May 11, 2017
Last year, murder rates reached a new record high in Indianapolis. There were 145 murders, surpassing the previous year’s record of 144 at the end of December with the death of a 48-year-old man. To put this number into perspective, only 2 people have been murdered since 2001 in Martinsville. Indianapolis continues to grow more and more violent and dangerous. The rising population, poverty, substance abuse, and mental illness are thought to be the main causes of this increased violence.
Due to the high murder rate in 2015, at the beginning of 2016 Indianapolis was named the 29th most dangerous city in the U.S. However, things are beginning to look more optimistic. Last year was the first year under the new mayor, Joe Hogsett, who ran for office with the intent of reducing crime. His efforts worked in some ways; the crime rates in Indy neighborhoods known for violence lowered between seven and ten percent since new policing policies were implemented last summer.
Indiana murders reached a peak in 1980 at 485 deaths and have generally been in decline since then, whereas violent crimes across the state have continued to steadily increase since the 1960s. Your chances of becoming a victim of a violent crime in Indianapolis are one in 76, while your chances are one in 403 in Martinsville. Since 1990, there have been 34 shootings at K-12 schools in the Midwest. Of the three in Indiana, one was in Indianapolis (nonfatal; January 22, 2016), and one was in Martinsville (nonfatal; March 25, 2011).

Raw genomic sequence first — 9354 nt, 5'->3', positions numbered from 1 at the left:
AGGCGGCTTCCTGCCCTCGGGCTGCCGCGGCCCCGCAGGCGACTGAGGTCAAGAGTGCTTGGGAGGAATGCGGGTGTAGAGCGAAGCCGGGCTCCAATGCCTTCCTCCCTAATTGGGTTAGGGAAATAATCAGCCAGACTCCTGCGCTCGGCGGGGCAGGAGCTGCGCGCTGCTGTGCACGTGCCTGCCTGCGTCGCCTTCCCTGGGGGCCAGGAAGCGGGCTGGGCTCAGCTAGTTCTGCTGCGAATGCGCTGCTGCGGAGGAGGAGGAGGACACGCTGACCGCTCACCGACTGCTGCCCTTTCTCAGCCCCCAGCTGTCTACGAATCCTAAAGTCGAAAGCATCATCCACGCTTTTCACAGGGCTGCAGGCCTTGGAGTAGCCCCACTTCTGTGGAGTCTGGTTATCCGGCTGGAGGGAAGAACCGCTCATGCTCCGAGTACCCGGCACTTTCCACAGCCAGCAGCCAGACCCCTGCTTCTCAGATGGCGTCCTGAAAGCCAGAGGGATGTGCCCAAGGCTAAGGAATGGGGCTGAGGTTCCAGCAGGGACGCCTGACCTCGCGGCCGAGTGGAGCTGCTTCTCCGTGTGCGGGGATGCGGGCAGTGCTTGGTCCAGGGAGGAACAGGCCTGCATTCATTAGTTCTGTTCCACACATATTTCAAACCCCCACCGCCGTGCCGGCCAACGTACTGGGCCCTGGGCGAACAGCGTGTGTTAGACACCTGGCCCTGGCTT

In Martinsville, a non for profit organization know as the Martinsville Crime Watch has made themselves known by keeping an eye out for suspicious activity. With the increasing crime rate, this group aims to make our community more safe. The group meets on the second Monday of each month at the Disciple House in downtown Martinsville at 6:30 p.m. Most meetings include reviewing the monthly agenda and a lecture given by a guest speaker. Carmen Elliott from the local women’s shelter, Desert Rose, spoke at the April meeting regarding sexual assault. She gave statistics about sexual harassment and provided helpful tips to better these situations. The crime watchers recently helped the unsafe housing and building committee take down several unsafe buildings and houses in Martinsville and are starting to gain more awareness of their efforts. Coordinate, Betty Chamberlin and secretary Debbie Osborn host the meetings and are the faces of the group. The next meeting will be on May 8, 2017, and the chief deputy of the sheriff department will be speaking.
Overall, the group aims to “improve neighborhoods, build trust, safety, education, crime prevention, promote good citizens and law enforcement relationships, as well as pride in our community.” Keep in mind that the Martinsville Crime Watch is not the strong arm of the law, but instead they provide an extra set of eyes and ears. They remind everyone to call the police immediately if anything suspicious is going on.